To permit one or more copies to be produced on untreated copy material such as sheets of paper and at high speeds, the apparatus includes a printing drum or cylinder to which the leading edge of the master sheet" is clamped. The control circuit for the machine is such Another object is to provide a photoelectrostatic that when the master sheet is clamped to the cylinder, the sub-system for forming the electrostatic image on the master sheet is disabled. When the master sheet is clamped on the cylinder, the cylinder initiates one or a series of cycles of revolution during which the electrostatic image on the sheet is developed, as by a magnetic brush developer, and a visible or material image is thus formed and transferred to copy material such as sheets of paper which are fed between the cylinder and a transfer roll in synchronism with the movement of the material image past the transfer roll. The material image transferred to the copy material is placed in permanent form, and the copy sheet is ejected while continuing rotation of the cylinder produces subsequent copies. The cylinder or drum is formed with a flattened surface in the area in which the trailing edge of the master sheet will be located so that any toner or developer material deposited on the trailing edge of the sheet will not be transferred to and contaminate the transfer roll. When the desired number of copies has been produced, theclam ping device on the drum or cylinder is released, and stripper blades remove the master from the drumduring its last cycle of rotation as the drum returns to its normal position in which it is disposed to receive the next master sheet. During this last cycle of rotation, a blank sheet of paper is fed to the cylinder so that it covers the surface of the master sheet as the master sheet is fed out over the same path as the copy sheets previously made. This prevents contamination of any of the rolls or guide surfaces in the copy conveying path. 1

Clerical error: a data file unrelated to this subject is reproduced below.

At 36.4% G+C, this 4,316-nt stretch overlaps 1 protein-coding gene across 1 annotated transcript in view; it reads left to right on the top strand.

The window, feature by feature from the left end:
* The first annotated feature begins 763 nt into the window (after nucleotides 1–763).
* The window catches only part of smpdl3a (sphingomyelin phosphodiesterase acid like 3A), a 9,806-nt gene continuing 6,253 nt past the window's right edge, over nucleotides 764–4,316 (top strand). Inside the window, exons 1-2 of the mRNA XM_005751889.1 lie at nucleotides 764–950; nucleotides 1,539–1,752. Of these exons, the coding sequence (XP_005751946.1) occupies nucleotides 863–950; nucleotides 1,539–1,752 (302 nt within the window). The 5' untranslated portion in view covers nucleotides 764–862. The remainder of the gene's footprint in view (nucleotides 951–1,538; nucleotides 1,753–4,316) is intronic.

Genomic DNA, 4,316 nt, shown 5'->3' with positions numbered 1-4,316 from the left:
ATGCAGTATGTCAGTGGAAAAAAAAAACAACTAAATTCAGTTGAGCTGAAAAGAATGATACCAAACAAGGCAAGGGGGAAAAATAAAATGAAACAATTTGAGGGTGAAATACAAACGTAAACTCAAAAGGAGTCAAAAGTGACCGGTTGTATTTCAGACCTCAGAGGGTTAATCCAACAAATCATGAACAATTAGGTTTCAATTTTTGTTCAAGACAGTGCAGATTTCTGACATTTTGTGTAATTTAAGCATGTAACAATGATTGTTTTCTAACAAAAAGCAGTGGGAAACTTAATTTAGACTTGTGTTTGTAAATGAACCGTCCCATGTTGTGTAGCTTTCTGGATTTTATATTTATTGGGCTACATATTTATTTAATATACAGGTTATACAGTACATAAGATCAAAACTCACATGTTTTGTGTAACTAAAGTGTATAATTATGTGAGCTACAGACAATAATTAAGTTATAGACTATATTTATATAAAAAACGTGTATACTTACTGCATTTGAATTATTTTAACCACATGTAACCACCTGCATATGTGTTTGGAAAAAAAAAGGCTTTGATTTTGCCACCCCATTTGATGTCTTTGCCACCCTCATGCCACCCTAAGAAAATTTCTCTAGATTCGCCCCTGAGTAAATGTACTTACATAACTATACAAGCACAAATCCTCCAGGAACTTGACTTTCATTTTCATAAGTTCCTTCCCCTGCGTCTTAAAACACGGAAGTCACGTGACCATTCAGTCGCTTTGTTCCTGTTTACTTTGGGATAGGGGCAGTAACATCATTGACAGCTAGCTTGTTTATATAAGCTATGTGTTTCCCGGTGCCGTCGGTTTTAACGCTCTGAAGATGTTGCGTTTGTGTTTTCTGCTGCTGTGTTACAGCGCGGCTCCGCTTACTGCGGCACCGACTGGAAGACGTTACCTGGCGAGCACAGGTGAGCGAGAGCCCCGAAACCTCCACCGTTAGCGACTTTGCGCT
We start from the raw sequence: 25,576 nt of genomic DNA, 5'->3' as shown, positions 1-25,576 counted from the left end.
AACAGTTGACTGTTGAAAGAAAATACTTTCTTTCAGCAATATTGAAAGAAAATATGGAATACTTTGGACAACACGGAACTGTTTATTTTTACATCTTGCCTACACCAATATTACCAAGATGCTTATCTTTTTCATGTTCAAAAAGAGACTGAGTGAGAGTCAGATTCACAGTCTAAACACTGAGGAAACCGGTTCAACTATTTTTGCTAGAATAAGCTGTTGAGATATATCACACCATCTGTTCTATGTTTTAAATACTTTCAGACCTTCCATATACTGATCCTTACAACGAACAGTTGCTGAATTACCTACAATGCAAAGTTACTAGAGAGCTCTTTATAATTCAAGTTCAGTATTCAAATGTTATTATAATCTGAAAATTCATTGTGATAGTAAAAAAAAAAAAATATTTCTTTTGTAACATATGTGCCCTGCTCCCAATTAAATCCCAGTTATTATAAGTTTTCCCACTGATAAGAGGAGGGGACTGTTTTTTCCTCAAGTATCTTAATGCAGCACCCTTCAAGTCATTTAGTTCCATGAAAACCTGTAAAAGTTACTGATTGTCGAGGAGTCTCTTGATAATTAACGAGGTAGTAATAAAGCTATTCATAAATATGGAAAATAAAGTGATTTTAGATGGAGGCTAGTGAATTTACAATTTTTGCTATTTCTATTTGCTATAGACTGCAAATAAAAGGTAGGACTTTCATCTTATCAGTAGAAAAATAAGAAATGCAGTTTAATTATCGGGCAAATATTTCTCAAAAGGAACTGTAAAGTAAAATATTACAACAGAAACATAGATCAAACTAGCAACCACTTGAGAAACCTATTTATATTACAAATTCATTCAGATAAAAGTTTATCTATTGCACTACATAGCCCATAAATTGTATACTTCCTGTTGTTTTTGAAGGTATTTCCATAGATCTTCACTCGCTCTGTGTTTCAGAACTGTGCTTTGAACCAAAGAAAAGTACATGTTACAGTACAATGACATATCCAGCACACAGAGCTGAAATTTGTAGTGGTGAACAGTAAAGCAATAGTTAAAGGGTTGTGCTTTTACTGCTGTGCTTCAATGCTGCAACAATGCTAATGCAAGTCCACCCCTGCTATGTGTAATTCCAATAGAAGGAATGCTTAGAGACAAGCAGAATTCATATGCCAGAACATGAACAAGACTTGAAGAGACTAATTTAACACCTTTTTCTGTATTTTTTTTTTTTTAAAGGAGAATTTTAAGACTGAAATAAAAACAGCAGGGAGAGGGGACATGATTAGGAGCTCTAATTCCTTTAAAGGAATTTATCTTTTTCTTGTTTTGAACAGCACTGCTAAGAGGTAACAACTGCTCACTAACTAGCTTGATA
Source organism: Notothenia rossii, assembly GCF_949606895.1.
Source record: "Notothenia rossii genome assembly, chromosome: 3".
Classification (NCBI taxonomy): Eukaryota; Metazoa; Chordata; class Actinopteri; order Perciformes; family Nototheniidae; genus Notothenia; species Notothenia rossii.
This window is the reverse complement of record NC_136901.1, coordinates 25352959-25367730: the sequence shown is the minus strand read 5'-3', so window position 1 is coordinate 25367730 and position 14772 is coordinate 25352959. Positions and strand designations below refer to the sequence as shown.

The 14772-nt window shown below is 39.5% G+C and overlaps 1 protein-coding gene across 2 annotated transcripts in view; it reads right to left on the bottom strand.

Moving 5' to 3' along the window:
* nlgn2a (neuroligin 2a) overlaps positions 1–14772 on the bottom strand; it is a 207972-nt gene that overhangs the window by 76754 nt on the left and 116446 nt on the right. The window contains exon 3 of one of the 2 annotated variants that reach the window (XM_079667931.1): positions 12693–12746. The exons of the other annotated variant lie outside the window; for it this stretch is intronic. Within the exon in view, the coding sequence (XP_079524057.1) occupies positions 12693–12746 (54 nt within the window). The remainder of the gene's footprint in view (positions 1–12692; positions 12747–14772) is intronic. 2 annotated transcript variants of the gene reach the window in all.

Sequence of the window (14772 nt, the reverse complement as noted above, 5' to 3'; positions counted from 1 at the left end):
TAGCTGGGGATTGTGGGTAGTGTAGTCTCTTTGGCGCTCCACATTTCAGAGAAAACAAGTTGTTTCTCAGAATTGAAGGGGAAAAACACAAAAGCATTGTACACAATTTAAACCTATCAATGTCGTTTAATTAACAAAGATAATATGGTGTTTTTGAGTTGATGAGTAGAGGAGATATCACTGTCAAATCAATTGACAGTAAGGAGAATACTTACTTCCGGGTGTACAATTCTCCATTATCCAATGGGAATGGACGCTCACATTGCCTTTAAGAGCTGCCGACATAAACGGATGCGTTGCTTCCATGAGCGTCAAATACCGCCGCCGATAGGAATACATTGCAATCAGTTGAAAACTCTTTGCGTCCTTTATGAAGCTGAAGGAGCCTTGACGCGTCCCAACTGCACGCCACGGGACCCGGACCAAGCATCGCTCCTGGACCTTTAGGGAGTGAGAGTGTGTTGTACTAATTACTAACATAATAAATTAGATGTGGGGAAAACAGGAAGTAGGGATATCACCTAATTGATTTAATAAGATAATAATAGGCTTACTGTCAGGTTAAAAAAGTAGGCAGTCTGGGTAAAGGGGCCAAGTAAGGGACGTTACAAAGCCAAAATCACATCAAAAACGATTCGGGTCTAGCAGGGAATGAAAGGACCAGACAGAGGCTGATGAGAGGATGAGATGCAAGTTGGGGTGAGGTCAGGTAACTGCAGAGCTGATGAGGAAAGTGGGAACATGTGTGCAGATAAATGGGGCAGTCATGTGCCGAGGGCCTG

Many other objects and advantages of the present invention will become apparent from considering the following detailed description in conjunction with the drawings in which: